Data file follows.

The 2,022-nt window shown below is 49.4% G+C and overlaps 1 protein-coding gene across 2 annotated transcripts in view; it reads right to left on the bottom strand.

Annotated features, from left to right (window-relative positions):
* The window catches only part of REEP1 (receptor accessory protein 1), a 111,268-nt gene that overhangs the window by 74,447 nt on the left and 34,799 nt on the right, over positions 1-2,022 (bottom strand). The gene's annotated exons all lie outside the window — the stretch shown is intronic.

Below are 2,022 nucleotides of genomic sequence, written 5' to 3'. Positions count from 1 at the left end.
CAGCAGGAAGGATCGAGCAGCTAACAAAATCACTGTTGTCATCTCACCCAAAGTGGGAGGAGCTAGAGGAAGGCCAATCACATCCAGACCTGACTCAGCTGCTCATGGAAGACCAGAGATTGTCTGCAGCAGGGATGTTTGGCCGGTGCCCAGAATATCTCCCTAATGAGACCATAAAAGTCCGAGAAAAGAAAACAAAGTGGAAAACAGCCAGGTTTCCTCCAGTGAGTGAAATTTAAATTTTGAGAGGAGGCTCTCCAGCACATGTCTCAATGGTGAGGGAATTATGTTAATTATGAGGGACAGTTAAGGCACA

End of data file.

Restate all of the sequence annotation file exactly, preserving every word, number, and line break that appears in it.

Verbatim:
The 2,022-nt window shown below is 49.4% G+C and overlaps 1 protein-coding gene across 2 annotated transcripts in view; it reads right to left on the bottom strand.

Annotated features, from left to right (window-relative positions):
* The window catches only part of REEP1 (receptor accessory protein 1), a 111,268-nt gene that overhangs the window by 74,447 nt on the left and 34,799 nt on the right, over positions 1-2,022 (bottom strand). The gene's annotated exons all lie outside the window — the stretch shown is intronic.

Below are 2,022 nucleotides of genomic sequence, written 5' to 3'. Positions count from 1 at the left end.
CAGCAGGAAGGATCGAGCAGCTAACAAAATCACTGTTGTCATCTCACCCAAAGTGGGAGGAGCTAGAGGAAGGCCAATCACATCCAGACCTGACTCAGCTGCTCATGGAAGACCAGAGATTGTCTGCAGCAGGGATGTTTGGCCGGTGCCCAGAATATCTCCCTAATGAGACCATAAAAGTCCGAGAAAAGAAAACAAAGTGGAAAACAGCCAGGTTTCCTCCAGTGAGTGAAATTTAAATTTTGAGAGGAGGCTCTCCAGCACATGTCTCAATGGTGAGGGAATTATGTTAATTATGAGGGACAGTTAAGGCACA